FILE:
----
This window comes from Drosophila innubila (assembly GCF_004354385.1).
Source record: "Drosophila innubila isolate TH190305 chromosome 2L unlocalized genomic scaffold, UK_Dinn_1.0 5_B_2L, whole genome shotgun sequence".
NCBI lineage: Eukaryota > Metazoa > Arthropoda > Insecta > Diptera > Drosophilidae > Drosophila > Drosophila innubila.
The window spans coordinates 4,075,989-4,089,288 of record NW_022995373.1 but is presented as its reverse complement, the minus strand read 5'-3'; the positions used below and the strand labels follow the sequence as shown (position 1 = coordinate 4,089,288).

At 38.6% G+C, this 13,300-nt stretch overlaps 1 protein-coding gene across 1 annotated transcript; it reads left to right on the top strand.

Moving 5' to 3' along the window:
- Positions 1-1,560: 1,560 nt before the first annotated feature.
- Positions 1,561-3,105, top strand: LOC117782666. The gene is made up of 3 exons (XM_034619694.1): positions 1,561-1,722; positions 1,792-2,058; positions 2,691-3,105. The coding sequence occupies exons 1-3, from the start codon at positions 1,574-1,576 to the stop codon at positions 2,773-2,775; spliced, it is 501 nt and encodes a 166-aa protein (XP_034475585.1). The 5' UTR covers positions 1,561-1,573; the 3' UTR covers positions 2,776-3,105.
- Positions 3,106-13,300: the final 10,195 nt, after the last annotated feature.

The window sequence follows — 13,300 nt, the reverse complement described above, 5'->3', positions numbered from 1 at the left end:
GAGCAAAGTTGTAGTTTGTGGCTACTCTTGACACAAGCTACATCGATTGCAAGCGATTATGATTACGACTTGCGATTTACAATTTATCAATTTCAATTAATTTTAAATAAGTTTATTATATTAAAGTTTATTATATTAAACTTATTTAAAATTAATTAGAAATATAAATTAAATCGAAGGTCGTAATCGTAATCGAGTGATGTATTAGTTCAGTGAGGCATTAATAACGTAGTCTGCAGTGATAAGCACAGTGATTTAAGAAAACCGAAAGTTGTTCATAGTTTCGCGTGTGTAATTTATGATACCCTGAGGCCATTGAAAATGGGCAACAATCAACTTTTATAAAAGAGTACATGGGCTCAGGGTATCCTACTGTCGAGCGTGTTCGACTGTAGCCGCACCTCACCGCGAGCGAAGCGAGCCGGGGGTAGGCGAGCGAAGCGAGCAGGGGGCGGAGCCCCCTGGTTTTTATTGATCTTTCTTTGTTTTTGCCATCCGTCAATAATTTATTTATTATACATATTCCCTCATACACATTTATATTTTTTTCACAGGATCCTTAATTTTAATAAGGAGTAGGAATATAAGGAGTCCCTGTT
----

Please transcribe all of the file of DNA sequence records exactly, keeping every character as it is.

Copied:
This window comes from Drosophila innubila (assembly GCF_004354385.1).
Source record: "Drosophila innubila isolate TH190305 chromosome 2L unlocalized genomic scaffold, UK_Dinn_1.0 5_B_2L, whole genome shotgun sequence".
NCBI lineage: Eukaryota > Metazoa > Arthropoda > Insecta > Diptera > Drosophilidae > Drosophila > Drosophila innubila.
The window spans coordinates 4,075,989-4,089,288 of record NW_022995373.1 but is presented as its reverse complement, the minus strand read 5'-3'; the positions used below and the strand labels follow the sequence as shown (position 1 = coordinate 4,089,288).

At 38.6% G+C, this 13,300-nt stretch overlaps 1 protein-coding gene across 1 annotated transcript; it reads left to right on the top strand.

Moving 5' to 3' along the window:
- Positions 1-1,560: 1,560 nt before the first annotated feature.
- Positions 1,561-3,105, top strand: LOC117782666. The gene is made up of 3 exons (XM_034619694.1): positions 1,561-1,722; positions 1,792-2,058; positions 2,691-3,105. The coding sequence occupies exons 1-3, from the start codon at positions 1,574-1,576 to the stop codon at positions 2,773-2,775; spliced, it is 501 nt and encodes a 166-aa protein (XP_034475585.1). The 5' UTR covers positions 1,561-1,573; the 3' UTR covers positions 2,776-3,105.
- Positions 3,106-13,300: the final 10,195 nt, after the last annotated feature.

The window sequence follows — 13,300 nt, the reverse complement described above, 5'->3', positions numbered from 1 at the left end:
GAGCAAAGTTGTAGTTTGTGGCTACTCTTGACACAAGCTACATCGATTGCAAGCGATTATGATTACGACTTGCGATTTACAATTTATCAATTTCAATTAATTTTAAATAAGTTTATTATATTAAAGTTTATTATATTAAACTTATTTAAAATTAATTAGAAATATAAATTAAATCGAAGGTCGTAATCGTAATCGAGTGATGTATTAGTTCAGTGAGGCATTAATAACGTAGTCTGCAGTGATAAGCACAGTGATTTAAGAAAACCGAAAGTTGTTCATAGTTTCGCGTGTGTAATTTATGATACCCTGAGGCCATTGAAAATGGGCAACAATCAACTTTTATAAAAGAGTACATGGGCTCAGGGTATCCTACTGTCGAGCGTGTTCGACTGTAGCCGCACCTCACCGCGAGCGAAGCGAGCCGGGGGTAGGCGAGCGAAGCGAGCAGGGGGCGGAGCCCCCTGGTTTTTATTGATCTTTCTTTGTTTTTGCCATCCGTCAATAATTTATTTATTATACATATTCCCTCATACACATTTATATTTTTTTCACAGGATCCTTAATTTTAATAAGGAGTAGGAATATAAGGAGTCCCTGTT